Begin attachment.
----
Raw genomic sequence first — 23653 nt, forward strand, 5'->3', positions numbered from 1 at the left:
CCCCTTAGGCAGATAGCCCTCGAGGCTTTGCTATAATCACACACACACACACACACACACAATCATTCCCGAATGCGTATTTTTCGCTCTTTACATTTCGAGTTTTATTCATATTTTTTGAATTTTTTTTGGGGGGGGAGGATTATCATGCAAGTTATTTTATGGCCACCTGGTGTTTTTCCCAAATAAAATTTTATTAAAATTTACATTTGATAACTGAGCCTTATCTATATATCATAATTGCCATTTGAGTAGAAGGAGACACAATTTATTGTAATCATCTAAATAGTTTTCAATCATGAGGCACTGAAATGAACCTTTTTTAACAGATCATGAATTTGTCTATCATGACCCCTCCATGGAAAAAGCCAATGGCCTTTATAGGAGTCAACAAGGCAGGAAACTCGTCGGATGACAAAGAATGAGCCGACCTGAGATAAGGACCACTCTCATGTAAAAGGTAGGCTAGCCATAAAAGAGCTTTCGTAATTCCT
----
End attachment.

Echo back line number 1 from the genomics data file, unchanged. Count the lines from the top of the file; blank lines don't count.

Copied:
Raw genomic sequence first — 23653 nt, forward strand, 5'->3', positions numbered from 1 at the left: